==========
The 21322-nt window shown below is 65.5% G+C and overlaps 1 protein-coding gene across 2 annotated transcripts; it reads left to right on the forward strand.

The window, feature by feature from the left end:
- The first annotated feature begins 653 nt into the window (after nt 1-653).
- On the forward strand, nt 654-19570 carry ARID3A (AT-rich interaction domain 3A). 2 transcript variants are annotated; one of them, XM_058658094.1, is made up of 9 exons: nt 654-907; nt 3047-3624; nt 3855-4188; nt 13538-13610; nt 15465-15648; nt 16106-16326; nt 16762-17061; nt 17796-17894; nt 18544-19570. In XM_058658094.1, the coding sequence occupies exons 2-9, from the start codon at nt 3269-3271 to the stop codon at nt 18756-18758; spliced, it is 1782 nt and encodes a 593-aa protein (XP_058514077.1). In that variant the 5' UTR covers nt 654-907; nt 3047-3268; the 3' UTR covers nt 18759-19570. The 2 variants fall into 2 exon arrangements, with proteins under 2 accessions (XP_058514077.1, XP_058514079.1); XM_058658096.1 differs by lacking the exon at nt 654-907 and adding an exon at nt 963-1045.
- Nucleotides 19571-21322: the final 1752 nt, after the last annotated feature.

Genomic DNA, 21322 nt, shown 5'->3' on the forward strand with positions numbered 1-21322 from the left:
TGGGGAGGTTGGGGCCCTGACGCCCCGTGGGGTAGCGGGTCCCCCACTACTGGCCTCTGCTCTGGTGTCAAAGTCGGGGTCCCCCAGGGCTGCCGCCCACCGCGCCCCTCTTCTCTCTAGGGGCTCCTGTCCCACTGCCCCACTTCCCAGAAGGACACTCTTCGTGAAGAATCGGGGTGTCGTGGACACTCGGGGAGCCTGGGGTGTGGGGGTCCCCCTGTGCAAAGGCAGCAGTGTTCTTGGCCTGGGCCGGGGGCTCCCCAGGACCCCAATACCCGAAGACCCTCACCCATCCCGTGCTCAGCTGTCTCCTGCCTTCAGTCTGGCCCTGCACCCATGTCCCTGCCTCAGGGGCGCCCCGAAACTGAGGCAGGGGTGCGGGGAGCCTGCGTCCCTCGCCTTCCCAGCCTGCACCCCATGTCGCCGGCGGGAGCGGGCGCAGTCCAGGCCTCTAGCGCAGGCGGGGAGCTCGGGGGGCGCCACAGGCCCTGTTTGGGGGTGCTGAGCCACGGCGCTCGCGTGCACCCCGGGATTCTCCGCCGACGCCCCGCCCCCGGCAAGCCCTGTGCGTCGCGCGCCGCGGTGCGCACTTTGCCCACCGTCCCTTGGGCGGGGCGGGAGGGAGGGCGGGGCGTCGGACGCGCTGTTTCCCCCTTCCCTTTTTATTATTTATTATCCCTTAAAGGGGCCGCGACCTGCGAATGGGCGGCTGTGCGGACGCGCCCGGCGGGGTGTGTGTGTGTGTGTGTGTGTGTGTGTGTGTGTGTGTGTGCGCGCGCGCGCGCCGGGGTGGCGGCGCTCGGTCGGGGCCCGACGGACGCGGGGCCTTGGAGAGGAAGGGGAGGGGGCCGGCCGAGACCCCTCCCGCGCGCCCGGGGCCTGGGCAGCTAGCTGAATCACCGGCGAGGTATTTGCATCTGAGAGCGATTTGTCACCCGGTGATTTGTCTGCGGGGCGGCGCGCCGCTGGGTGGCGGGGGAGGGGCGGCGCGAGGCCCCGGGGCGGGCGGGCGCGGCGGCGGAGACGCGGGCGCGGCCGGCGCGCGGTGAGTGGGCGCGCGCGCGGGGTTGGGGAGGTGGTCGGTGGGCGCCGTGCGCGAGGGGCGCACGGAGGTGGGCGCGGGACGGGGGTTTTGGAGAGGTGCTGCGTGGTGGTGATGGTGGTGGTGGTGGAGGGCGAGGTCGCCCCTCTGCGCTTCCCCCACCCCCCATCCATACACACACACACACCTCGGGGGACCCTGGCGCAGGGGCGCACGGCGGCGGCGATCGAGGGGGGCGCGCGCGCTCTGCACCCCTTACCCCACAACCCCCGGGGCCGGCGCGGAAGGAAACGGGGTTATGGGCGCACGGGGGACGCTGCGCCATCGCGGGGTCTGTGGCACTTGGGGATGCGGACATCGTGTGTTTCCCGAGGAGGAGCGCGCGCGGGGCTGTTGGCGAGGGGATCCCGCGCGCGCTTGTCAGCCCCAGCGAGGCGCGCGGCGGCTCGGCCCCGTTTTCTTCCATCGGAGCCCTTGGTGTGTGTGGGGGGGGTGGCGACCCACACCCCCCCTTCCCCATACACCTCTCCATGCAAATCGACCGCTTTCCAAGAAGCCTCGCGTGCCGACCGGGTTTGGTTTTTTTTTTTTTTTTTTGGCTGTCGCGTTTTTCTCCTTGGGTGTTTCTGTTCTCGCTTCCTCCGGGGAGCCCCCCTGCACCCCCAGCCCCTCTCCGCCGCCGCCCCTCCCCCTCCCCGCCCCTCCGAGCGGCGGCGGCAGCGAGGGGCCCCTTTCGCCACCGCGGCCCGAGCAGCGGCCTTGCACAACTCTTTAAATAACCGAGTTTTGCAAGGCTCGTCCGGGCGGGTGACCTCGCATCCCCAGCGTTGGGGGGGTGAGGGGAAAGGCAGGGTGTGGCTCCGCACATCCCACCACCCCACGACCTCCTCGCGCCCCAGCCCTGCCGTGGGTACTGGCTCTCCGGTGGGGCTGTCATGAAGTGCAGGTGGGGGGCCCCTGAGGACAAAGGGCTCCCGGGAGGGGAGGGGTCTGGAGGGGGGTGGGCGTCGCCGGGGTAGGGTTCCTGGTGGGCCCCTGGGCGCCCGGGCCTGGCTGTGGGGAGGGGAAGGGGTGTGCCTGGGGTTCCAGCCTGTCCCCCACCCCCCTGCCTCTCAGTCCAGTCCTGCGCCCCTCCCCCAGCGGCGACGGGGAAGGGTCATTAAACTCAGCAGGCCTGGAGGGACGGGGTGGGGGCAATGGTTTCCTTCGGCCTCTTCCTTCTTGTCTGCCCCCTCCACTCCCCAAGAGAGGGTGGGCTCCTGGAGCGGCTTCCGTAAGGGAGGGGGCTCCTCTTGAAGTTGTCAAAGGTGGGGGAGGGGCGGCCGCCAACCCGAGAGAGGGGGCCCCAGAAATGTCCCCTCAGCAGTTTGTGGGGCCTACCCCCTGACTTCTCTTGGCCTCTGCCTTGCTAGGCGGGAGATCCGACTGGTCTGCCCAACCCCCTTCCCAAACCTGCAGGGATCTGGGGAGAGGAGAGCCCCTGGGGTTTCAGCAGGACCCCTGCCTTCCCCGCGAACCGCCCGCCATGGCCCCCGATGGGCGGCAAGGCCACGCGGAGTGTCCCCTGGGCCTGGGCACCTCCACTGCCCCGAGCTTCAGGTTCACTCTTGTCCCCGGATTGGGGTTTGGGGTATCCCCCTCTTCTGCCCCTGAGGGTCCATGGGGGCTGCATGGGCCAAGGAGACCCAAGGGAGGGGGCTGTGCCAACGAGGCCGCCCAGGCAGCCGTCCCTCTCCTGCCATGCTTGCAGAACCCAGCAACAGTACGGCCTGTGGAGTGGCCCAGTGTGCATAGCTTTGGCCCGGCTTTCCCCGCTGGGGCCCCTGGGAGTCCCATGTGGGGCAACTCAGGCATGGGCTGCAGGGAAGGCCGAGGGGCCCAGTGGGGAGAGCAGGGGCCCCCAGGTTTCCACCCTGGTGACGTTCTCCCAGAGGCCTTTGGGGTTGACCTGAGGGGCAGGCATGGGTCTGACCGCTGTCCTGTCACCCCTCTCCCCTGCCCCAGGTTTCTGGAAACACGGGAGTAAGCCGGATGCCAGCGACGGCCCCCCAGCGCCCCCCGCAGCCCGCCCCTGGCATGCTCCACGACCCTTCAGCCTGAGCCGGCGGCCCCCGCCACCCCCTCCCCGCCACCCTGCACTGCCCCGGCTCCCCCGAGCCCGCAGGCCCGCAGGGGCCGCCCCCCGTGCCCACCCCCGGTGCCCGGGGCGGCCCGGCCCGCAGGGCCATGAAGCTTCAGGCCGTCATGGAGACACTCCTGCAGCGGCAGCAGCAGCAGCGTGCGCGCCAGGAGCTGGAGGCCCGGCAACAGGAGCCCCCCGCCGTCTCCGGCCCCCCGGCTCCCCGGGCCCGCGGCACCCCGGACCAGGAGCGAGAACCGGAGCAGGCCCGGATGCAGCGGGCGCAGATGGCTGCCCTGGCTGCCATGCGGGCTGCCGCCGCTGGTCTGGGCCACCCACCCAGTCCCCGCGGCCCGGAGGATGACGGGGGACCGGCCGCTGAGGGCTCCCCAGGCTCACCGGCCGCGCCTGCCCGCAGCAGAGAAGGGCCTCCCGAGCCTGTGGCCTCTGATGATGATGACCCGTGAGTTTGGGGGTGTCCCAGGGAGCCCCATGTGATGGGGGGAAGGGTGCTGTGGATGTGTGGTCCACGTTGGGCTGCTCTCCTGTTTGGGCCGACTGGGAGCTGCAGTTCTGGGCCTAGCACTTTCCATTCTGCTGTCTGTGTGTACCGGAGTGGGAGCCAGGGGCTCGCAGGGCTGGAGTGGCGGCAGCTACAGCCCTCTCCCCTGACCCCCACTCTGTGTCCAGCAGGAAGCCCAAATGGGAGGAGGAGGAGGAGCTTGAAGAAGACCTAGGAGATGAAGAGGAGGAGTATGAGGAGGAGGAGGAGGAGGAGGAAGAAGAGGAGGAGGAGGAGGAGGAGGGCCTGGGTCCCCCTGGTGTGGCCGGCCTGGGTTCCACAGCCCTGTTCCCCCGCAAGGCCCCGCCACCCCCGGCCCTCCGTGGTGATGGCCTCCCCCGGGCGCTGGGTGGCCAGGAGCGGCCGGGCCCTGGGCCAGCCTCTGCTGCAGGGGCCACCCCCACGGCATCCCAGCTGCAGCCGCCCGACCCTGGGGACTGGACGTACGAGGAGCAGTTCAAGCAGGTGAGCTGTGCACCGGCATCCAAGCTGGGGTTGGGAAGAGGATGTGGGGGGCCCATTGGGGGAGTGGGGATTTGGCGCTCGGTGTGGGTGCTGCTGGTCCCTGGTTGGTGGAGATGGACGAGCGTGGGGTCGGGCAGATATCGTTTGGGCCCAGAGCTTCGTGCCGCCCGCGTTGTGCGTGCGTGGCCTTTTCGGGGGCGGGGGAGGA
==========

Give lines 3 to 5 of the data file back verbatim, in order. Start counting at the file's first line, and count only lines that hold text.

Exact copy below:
- The first annotated feature begins 653 nt into the window (after nt 1-653).
- On the forward strand, nt 654-19570 carry ARID3A (AT-rich interaction domain 3A). 2 transcript variants are annotated; one of them, XM_058658094.1, is made up of 9 exons: nt 654-907; nt 3047-3624; nt 3855-4188; nt 13538-13610; nt 15465-15648; nt 16106-16326; nt 16762-17061; nt 17796-17894; nt 18544-19570. In XM_058658094.1, the coding sequence occupies exons 2-9, from the start codon at nt 3269-3271 to the stop codon at nt 18756-18758; spliced, it is 1782 nt and encodes a 593-aa protein (XP_058514077.1). In that variant the 5' UTR covers nt 654-907; nt 3047-3268; the 3' UTR covers nt 18759-19570. The 2 variants fall into 2 exon arrangements, with proteins under 2 accessions (XP_058514077.1, XP_058514079.1); XM_058658096.1 differs by lacking the exon at nt 654-907 and adding an exon at nt 963-1045.
- Nucleotides 19571-21322: the final 1752 nt, after the last annotated feature.